Miguel Bugalho,



Most of the protein folding methods use information from known proteins to predict protein structure. For homology and fold recognition methods this information is used directly and good results can be obtained if a sufficient similar protein with known structure is found. However, if no such protein is available or for large unmatched regions, ab initio methods can be of great help (specially for small proteins). Our method uses a fragment library and a search technique to create possible structures from which a high scoring set can then be analysed. The search alternates between testing for possible fragments, and choosing stochastically one of the fragments using a score based on current and previous search information. Backtrack is performed if no fragments are available. When a structure is completed, a score is calculated using frequencies of contacts and buried state derived from known proteins. The score information is saved for use in the next structure searches and a new point in the search tree is stochastically chosen for constructing a new structure. The algorithm chooses points in previous constructed structures that had lower scores, trying to improve that structure.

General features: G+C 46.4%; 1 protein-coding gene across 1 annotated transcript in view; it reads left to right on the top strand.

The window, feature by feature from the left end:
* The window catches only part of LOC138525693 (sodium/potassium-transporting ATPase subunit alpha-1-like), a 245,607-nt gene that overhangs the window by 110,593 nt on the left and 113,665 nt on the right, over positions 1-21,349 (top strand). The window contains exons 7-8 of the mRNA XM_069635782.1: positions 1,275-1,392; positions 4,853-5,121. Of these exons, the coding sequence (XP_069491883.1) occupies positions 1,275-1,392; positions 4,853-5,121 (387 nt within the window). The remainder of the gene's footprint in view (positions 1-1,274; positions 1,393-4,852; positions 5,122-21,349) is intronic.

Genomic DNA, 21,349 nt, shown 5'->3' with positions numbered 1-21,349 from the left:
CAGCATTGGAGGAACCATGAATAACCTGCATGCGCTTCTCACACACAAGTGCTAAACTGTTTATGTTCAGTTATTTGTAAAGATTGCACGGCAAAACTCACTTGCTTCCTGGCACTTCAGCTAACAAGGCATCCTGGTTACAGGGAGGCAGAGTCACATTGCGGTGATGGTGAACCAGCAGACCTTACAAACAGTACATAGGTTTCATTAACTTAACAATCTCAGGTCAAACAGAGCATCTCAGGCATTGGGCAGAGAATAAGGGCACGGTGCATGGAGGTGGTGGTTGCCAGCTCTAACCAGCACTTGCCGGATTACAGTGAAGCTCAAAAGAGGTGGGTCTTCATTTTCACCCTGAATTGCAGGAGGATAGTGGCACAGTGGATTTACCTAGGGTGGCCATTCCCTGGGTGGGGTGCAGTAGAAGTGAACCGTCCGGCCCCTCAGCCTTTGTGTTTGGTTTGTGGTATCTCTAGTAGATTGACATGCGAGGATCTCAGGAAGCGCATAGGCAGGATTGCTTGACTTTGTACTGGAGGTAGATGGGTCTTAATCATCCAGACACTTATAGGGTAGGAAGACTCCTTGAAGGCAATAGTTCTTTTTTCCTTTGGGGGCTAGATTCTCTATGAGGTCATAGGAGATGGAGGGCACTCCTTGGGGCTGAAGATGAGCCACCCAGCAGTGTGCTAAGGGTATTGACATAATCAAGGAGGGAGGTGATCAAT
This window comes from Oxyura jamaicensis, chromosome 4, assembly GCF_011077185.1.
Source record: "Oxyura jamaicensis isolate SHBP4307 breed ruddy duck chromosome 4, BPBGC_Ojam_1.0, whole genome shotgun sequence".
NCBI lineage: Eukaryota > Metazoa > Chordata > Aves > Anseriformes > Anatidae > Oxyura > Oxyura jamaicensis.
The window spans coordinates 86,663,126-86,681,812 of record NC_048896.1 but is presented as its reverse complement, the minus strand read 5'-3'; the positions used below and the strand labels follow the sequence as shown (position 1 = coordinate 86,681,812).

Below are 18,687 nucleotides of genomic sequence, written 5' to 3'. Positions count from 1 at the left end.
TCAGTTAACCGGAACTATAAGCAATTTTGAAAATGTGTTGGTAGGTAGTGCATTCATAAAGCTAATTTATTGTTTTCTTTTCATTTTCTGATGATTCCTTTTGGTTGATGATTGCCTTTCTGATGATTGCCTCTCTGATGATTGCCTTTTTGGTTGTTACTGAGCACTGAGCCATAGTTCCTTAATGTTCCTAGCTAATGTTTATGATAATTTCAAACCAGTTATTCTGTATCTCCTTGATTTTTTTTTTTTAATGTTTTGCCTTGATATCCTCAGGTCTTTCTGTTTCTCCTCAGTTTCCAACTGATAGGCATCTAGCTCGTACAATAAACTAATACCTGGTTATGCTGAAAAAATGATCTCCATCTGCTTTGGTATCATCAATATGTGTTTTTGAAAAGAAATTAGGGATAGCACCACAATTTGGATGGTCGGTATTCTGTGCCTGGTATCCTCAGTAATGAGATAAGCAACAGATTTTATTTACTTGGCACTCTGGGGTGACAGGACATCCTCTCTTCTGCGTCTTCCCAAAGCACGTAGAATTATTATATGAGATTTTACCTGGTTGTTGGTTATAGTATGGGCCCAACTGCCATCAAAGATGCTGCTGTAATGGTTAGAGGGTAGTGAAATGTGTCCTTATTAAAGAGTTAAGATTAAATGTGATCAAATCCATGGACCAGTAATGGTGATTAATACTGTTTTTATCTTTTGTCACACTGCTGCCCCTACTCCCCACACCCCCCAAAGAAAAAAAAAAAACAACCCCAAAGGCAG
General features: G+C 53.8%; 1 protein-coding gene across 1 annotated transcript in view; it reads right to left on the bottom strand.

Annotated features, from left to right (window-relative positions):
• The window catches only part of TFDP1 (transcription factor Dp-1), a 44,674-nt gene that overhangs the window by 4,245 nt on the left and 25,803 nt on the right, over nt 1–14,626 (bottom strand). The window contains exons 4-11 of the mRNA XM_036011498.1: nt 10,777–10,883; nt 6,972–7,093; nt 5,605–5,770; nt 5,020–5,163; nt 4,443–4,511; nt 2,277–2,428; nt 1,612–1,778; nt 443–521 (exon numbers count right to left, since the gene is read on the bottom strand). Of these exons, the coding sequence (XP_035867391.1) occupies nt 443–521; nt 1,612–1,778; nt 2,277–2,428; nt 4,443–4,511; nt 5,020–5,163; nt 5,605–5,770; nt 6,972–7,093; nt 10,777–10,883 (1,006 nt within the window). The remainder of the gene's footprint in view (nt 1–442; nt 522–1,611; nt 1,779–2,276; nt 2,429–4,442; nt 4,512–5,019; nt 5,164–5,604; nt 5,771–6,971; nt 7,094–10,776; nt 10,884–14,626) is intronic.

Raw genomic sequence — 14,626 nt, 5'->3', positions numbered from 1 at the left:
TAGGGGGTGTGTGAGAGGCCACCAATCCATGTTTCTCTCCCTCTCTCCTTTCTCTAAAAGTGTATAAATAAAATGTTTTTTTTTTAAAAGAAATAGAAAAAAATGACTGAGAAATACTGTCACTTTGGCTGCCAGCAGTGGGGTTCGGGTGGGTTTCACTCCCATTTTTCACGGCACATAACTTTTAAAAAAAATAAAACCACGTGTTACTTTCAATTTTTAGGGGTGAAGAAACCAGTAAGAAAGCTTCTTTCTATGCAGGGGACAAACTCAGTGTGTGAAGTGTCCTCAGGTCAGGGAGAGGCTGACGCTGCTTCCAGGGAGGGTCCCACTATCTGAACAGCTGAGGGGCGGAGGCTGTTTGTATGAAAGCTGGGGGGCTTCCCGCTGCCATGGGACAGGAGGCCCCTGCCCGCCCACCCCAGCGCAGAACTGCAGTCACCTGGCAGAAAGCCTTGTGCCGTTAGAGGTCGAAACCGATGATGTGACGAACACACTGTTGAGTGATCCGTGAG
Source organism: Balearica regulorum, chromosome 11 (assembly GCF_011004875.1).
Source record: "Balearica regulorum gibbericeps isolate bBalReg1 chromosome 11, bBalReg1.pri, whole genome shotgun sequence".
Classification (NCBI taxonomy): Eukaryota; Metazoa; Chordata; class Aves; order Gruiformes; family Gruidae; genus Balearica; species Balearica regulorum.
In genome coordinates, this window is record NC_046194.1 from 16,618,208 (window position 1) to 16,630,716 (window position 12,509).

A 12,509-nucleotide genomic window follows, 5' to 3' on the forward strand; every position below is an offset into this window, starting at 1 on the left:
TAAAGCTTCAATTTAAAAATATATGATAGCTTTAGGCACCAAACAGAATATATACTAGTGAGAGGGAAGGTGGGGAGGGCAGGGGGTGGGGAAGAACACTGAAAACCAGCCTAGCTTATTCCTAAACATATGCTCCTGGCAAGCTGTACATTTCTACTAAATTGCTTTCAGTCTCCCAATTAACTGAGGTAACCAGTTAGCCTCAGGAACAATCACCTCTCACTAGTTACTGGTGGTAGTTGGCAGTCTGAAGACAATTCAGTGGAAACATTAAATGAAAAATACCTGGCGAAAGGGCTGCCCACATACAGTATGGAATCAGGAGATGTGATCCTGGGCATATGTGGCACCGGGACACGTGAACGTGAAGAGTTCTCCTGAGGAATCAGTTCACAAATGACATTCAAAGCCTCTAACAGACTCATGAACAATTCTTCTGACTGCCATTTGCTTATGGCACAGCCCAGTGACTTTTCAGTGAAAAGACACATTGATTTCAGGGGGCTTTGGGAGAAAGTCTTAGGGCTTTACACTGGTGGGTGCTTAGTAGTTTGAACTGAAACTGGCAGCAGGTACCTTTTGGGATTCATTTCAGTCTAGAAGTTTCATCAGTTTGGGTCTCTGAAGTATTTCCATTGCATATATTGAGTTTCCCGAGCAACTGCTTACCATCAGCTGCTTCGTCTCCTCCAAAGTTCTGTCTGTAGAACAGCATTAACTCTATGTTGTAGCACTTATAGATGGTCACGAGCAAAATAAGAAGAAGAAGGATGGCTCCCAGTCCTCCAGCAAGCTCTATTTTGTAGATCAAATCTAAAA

Date: 2007-Feb-15     Time: 16:00:00     Room: 425

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